Archive for the ·


· Category...

Are you delegating responsibilities or jobs?


It’s easy to delegate jobs: a simple matter of discernment as to who has the best skillset for the task at hand, and sometimes a bit of chasing up. It’s harder to delegate responsibilities – to give others real ownership of what they are asked to do.

Picture of a cane and vine

Photo: VogliadiTerra, reused under CC license

When I’m delegating responsibilities:

  • there’s a time for training
  • there’s a time for feedback
  • but then, crucially, there’s a time for being happy with their work, and for being happy that it is their work.

That’s a part I can struggle with. Only a few days ago, I went back over someone else’s work to make tiny improvements; but if I keep on doing this, all I will have given them is a job to do – not a responsibility. And without delegating responsibilities, I’m not encouraging leaders to grow naturally from within my group: I’m stifling that growth.

Of course, there’s always excuses for stepping in: driving the standards up, “training”, achieving consistency over a wider project, etc. And if the mistakes are enormous, it’d be stupid not to. But sometimes, those are just excuses.

How do you make sure that you delegate responsibilities as well as jobs?

10 reasons why leading people is like making a pot of tea


Image credit: Phoenix Han, reused under CC license

1. Different blends suit different people. Do not assume what worked with someone will also work with someone else!

2. When you’re making a teapot, you make it both for others and for yourself. In the same way, your leadership style needs to be suitable both to your personality and to the personality of those you follow.

3. Different blends suit different times of the day and different moods. Even when you know people’s tastes, you won’t start off their day with a Lapsang Souchong*. In the same way, be sensitive of people’s personal struggles, joys and adapt your message so that your love and care shine through.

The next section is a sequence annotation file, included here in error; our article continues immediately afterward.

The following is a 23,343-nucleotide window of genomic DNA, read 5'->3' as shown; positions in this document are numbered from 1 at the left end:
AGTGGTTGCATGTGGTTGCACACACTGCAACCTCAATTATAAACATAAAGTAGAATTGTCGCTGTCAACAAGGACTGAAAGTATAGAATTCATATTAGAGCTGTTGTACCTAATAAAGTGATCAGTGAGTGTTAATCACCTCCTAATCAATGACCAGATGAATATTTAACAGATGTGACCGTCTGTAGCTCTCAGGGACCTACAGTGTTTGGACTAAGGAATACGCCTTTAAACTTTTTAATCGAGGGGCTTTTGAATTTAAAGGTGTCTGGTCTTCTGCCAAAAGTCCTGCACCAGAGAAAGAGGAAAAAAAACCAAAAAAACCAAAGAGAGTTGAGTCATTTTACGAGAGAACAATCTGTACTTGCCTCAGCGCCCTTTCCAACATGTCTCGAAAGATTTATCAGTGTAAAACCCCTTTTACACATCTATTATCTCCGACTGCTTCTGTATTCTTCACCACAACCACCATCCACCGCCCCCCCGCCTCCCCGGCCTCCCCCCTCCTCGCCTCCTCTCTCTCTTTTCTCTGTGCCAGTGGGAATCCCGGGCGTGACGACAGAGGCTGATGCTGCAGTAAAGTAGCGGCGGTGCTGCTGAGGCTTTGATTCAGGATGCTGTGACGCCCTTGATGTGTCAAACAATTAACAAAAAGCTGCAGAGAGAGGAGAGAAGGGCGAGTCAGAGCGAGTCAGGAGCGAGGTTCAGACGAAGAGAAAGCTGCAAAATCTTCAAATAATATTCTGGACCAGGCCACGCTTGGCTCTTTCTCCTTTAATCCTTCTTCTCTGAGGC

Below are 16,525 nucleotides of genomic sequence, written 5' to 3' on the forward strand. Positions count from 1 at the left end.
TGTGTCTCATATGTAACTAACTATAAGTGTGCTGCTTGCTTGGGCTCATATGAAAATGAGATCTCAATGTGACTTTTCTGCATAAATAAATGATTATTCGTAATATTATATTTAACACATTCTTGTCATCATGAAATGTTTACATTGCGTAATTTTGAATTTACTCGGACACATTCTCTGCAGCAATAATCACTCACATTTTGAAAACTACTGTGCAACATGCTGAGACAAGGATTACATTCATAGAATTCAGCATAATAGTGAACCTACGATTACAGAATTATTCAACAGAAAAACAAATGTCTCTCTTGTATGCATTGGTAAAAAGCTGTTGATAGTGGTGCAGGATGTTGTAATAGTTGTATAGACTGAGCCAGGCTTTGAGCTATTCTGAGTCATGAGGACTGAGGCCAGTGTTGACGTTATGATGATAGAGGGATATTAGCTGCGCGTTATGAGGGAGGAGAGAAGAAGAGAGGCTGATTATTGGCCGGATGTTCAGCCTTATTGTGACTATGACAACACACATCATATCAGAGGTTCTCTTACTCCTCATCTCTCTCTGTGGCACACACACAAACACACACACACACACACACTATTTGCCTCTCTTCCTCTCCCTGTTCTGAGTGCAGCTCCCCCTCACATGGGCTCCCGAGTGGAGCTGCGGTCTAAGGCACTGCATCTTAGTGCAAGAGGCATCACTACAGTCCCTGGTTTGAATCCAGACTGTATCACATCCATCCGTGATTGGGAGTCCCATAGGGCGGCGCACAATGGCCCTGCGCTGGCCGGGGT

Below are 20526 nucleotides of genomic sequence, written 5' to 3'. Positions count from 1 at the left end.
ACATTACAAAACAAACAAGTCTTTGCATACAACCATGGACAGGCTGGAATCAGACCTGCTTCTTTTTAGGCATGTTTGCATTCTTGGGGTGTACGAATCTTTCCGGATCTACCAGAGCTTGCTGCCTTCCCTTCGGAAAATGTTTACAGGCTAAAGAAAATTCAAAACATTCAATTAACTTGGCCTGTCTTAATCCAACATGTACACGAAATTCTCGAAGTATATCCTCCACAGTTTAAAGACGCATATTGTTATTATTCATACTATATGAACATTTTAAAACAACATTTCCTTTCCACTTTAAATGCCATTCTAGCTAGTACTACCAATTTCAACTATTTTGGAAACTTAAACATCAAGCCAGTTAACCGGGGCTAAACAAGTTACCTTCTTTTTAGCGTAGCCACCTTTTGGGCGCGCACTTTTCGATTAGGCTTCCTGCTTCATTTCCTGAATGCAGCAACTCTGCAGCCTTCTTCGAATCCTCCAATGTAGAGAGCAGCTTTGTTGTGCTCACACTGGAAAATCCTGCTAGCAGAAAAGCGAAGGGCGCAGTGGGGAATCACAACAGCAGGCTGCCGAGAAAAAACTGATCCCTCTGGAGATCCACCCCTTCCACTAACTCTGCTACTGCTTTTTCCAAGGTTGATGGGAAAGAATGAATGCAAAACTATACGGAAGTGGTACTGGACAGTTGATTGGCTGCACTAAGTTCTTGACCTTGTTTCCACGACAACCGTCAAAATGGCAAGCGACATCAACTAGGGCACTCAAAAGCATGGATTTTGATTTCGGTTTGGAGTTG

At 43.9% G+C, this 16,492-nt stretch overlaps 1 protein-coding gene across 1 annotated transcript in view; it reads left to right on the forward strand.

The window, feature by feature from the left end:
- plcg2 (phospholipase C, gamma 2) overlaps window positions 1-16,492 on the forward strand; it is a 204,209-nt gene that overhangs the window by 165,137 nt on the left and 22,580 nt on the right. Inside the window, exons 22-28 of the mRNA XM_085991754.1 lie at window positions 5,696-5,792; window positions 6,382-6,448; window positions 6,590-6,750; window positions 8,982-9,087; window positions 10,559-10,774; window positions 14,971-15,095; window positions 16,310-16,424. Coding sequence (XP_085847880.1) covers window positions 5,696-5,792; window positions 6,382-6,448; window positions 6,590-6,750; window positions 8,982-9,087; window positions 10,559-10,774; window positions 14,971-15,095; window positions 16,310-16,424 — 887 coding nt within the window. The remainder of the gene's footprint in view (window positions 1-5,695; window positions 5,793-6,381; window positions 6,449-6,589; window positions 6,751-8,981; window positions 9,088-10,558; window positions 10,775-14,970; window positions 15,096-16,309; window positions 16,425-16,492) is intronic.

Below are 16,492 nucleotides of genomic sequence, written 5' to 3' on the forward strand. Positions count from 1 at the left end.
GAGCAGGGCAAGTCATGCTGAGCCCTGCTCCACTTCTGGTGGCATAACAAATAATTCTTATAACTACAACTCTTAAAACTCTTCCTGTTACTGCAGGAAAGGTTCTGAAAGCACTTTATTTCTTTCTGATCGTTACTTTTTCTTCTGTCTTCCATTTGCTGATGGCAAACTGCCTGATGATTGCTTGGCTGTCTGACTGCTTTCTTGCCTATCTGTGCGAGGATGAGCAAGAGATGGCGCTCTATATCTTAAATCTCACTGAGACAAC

4. A dash of milk does make a cuppa better – but ultimately, you’re not in control of how your guests will take your tea. In the same way, people may take your leadership in the way you intended, or change it (for better or for worse). Respect that!

5. Rinsing the pot with hot water (and warming it at the same time) makes the tea a lot better. Leadership is not something you do on a whim. It is much better when it’s not improvised.

6. Making and drinking tea is a pretext to sharing a good time with others. In the same way, leading people is not an end in itself, but only worth it inasmuch as it challenges and changes people you ultimately care for.

7. Patience is key, or else you’ll find your leadership very weak. Let your ideas brew enough for people to be changed, and challenged by your leadership. But don’t let them brew for so long your message becomes bitter!

8. Once it’s ready, don’t put off giving it to your guests. Tea is best hot. People won’t drink cold tea. In the same way, people won’t follow a message that’s no longer relevant to them – regardless of how carefully and lovingly it’s been prepared!

9. Some people will prefer coffee. You’ll always find heretics who won’t welcome your leadership.

10. Letting tea go to waste is sacrilege. So just don’t. In the same way, don’t let your leadership skills go to waste. Respond to God’s calling.

*why you would ever make Lapsang Souchong is beyond my understanding, but ah well…

The time is now

1 comment

Image credit: Anthony Dodd, reused under CC license

Don’t just long for the coming of the Kingdom.